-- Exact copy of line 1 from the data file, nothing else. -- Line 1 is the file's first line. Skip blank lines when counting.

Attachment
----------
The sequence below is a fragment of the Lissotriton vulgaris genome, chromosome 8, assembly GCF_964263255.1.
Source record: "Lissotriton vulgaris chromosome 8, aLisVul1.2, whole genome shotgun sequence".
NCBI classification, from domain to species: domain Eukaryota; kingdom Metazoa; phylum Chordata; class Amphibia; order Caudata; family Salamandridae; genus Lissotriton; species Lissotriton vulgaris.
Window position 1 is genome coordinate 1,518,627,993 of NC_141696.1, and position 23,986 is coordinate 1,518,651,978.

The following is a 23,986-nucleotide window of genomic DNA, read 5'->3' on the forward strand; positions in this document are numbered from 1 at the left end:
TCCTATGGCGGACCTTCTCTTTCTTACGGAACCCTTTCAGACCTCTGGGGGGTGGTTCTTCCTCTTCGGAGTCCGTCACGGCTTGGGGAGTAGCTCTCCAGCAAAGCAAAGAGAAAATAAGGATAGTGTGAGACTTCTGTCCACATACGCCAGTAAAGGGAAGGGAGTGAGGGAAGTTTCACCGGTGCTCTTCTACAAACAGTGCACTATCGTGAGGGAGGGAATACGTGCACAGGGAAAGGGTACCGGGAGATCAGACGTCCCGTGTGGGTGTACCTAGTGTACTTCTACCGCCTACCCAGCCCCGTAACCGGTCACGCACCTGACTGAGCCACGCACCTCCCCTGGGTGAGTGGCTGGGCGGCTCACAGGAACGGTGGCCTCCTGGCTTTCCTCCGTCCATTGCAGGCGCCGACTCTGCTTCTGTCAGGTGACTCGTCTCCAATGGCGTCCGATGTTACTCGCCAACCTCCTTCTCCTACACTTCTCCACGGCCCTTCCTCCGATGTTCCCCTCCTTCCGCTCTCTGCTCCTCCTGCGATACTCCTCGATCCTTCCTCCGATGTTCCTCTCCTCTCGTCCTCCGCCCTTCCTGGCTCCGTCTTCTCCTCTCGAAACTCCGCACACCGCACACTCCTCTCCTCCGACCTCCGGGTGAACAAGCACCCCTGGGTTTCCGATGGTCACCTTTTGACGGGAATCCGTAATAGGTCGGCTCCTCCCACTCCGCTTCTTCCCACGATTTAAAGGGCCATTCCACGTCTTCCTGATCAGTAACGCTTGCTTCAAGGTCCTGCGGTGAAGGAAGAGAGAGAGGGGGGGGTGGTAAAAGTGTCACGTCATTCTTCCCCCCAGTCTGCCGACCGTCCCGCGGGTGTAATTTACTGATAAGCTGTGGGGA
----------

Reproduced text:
The sequence below is a fragment of the Lissotriton vulgaris genome, chromosome 8, assembly GCF_964263255.1.